Black Injustice Tipping Point
“The Walter Scott Case Was a Test” [Slate]. “You can think of the Slager trial as a proposition. Given an obvious injustice—the methodical shooting of a fleeing suspect—would a jury convict a police officer of criminal violence? Would it reject the idea that wearing a badge grants almost total impunity for any action? These questions were answered with terrible clarity: No.”
“Perhaps better than most on the American left today, the old advocates of the antebellum system of slavery understood the ideological connections between abolitionism and socialism. They were what one could call “intersectionalists of the Right,” since they sought to demonstrate how abolitionism, socialism, women’s emancipation, and other progressive struggles were all linked to attacks on the rights of property” [Jacobin].
“The Worst States for Black Americans” [247 Wall Street].
Imperial Collapse Watch
“The CIA’s Torture Architect Says Harsh Interrogations Needed More Than Ever” [Buzz]. “‘I’m not advocating that we torture people. I’m advocating that we have a civil debate,’ Mitchell said.” Classic.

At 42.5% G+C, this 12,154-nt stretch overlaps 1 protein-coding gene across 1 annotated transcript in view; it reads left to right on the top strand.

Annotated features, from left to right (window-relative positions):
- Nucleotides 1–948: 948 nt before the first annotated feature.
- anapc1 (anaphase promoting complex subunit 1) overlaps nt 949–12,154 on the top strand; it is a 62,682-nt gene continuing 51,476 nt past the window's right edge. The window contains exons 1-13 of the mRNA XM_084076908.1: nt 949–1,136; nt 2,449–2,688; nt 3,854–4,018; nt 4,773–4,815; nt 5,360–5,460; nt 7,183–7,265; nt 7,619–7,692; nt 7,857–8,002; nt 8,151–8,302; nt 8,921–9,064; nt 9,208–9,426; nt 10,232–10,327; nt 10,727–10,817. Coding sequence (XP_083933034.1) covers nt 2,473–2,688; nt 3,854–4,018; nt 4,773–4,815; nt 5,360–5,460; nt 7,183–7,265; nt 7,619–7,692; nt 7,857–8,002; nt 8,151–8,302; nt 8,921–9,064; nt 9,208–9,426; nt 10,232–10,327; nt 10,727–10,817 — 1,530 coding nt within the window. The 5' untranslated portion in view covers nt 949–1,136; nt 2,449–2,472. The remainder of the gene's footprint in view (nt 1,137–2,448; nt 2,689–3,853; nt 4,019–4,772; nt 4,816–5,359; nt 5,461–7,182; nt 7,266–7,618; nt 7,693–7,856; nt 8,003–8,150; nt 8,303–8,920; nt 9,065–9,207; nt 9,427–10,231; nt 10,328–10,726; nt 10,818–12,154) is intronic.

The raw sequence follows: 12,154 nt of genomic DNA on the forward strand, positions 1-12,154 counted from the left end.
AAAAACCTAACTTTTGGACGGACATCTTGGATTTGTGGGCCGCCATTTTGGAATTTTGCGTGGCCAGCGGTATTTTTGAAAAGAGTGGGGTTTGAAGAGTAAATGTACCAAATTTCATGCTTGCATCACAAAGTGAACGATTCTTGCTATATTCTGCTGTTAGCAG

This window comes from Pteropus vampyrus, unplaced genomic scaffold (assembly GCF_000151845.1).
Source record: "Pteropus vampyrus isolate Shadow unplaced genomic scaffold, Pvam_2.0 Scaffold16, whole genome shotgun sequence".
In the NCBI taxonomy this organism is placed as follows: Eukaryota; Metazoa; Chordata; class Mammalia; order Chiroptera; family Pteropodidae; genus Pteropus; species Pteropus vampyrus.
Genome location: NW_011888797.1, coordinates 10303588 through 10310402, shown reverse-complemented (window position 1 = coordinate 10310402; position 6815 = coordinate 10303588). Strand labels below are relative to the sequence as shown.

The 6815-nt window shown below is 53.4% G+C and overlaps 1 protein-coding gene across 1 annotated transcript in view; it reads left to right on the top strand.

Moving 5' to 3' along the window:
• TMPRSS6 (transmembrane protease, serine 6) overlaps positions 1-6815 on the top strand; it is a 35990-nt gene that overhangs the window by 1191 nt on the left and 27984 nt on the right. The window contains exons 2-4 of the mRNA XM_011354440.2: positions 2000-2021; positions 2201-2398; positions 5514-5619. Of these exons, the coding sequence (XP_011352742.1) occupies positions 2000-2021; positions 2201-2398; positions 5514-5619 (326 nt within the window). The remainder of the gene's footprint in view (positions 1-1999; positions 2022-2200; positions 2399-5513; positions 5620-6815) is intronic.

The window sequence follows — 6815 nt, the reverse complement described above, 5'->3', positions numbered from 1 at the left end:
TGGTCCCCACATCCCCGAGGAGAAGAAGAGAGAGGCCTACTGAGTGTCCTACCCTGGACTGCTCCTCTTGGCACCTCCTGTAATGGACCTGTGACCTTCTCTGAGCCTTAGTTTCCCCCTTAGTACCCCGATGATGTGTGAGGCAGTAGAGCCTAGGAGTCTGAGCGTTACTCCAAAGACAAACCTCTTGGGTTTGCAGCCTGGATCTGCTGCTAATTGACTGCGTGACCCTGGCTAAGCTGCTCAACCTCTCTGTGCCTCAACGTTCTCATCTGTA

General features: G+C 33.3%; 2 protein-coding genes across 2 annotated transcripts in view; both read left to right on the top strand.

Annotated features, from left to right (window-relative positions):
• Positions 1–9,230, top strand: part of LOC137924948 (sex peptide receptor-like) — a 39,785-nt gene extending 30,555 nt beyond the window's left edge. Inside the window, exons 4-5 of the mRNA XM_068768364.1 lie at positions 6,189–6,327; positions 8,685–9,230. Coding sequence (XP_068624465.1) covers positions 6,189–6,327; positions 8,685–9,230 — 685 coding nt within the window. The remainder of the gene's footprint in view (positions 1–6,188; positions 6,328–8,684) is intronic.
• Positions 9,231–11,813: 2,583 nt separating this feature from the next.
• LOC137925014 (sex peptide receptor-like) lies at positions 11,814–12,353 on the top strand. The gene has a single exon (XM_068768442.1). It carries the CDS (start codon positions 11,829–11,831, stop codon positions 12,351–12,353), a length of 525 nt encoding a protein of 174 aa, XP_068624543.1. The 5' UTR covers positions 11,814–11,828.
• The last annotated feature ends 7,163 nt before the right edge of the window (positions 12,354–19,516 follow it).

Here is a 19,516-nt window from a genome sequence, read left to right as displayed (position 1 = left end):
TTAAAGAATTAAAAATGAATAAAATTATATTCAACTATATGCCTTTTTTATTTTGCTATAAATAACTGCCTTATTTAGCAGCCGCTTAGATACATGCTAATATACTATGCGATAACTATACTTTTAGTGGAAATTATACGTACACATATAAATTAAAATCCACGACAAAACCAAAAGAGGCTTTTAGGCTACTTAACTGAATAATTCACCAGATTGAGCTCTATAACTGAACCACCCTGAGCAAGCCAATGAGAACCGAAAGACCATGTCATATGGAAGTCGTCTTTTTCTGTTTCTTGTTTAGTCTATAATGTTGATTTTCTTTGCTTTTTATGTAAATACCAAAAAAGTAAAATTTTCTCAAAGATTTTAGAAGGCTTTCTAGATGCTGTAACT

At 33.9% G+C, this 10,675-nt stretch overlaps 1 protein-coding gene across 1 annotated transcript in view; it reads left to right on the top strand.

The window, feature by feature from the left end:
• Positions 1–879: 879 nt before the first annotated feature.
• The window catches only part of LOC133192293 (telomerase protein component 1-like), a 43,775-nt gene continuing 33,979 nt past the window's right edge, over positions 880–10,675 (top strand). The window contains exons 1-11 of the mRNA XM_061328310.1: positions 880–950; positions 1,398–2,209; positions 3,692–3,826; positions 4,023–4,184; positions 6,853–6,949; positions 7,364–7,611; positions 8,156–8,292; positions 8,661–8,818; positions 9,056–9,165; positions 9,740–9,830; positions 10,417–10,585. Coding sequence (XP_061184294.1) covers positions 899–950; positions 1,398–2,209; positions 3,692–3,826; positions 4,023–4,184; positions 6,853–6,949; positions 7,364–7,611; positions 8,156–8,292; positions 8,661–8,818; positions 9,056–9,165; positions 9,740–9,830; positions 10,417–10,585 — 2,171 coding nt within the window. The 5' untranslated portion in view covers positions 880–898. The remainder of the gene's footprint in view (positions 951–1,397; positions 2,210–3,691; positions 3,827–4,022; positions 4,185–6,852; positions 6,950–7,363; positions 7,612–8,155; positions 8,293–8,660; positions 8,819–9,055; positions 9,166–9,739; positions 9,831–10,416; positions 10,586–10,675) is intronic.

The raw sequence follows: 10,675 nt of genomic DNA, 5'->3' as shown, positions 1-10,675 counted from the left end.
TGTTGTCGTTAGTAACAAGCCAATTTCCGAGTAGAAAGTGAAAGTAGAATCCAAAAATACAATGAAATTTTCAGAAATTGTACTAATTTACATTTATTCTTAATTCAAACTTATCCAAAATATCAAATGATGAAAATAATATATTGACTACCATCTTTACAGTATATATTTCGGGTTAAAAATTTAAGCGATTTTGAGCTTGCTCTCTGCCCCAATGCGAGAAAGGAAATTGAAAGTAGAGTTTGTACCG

“Girl Posting to Twitter From Aleppo Gains Sympathy, but Doubts Follow” [New York Times]. Dubious digital evidence from Syria? Incroyable!
From the Department of America is Already Great: “U.S. life expectancy declines for the first time since 1993” [WaPo]. “A year ago, research by Case and Angus Deaton, also an economist at Princeton, brought worldwide attention to the unexpected jump in mortality rates among white middle-aged Americans. That trend was blamed on what are sometimes called diseases of despair: overdoses, alcoholism and suicide. The new report raises the possibility that major illnesses may be eroding prospects for an even wider group of Americans.” Yeah. A “wider group ” like everybody but the 10% and up.
“It is increasingly common for governments to give poor people money. Rather than grant services or particular goods to those in poverty, such as food or housing, governments have found that it is more effective and efficient to simply hand out cash. In some cases, these cash transfers are conditional on doing something the government deems good, like sending your children to school or getting vaccinated. In other cases, they’re entirely unconditional” [Quartz]. And surprise! They don’t spend the money on liquor and cigarettes!